TJ Lang’s profanity-laced tweets aimed at replacement referees in the National Football League may be a candidate for “the most retweeted tweet of all time.” But the Green Bay Packers lineman’s outburst over arguably the worst officiating call in NFL history also may cost him dearly.
Lang acknowledged as much in the tweet that, as of last check, had been retweeted 95,120 times. “Fine me and use the money to pay the regular refs,” he griped.
Of course, if the NFL decides to levy fines against players for publicly criticizing the league and/or the refs, TJ Lang won’t be alone. Two of his teammates, Jermichael Finley (@JermichaelF88) and Desmond Bishop (@Desbishop55), were just as harsh. If the on-field calls keep going the way they have this season, the NFL may have a full-blown Twitter rebellion on its hands.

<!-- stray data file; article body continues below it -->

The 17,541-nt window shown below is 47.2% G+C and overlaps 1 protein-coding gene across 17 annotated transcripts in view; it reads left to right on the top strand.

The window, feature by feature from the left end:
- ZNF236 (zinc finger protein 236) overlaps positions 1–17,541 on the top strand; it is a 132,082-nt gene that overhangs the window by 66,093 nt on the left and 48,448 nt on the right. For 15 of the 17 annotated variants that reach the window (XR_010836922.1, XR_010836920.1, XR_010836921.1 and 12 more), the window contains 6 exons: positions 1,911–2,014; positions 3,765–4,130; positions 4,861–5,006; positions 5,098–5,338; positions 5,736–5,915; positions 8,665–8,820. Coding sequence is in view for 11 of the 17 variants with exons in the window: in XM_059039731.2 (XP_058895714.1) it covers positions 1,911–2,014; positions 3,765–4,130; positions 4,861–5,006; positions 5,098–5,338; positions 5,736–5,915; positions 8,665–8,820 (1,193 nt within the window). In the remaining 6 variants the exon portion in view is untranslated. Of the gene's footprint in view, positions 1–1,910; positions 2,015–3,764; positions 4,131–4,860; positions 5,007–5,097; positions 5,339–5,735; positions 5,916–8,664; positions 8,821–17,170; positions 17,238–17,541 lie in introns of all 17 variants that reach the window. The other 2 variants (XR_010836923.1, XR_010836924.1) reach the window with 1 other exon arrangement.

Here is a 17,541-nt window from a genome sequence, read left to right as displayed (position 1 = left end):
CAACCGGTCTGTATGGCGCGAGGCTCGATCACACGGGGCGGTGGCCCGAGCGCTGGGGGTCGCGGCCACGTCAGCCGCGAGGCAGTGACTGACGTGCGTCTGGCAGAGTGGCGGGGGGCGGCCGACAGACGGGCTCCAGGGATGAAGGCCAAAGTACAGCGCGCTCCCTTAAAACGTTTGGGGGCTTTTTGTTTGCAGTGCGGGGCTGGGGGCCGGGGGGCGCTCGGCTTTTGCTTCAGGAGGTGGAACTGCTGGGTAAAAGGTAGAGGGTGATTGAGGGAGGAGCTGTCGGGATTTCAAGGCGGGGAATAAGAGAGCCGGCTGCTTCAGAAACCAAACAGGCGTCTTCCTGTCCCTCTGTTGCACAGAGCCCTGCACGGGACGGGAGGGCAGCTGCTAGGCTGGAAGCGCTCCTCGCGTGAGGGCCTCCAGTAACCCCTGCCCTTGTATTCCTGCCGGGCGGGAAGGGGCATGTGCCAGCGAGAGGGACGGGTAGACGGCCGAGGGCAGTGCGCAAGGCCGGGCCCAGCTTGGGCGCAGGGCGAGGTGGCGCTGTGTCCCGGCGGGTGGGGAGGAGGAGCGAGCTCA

U.S. Ambassador to Libya Christopher Stevens did not reap what he sowed when he was killed in a terrorist attack on the U.S. consulate in Benghazi, but with this entry into the “Twitter Hall of Shame,” Russian Communist Party leader Gennady Zyuganov is reaping what he sowed on Twitter by lambasting Stevens.
Zyuganov, whose Twitter account is now private, insulted Stevens after he was murdered. “The American ambassador to Libya was shot down like the lowest dog,” Zyuganov tweeted. “He was the main expert for the Libyan ‘revolution’. What he reaped, he sowed.”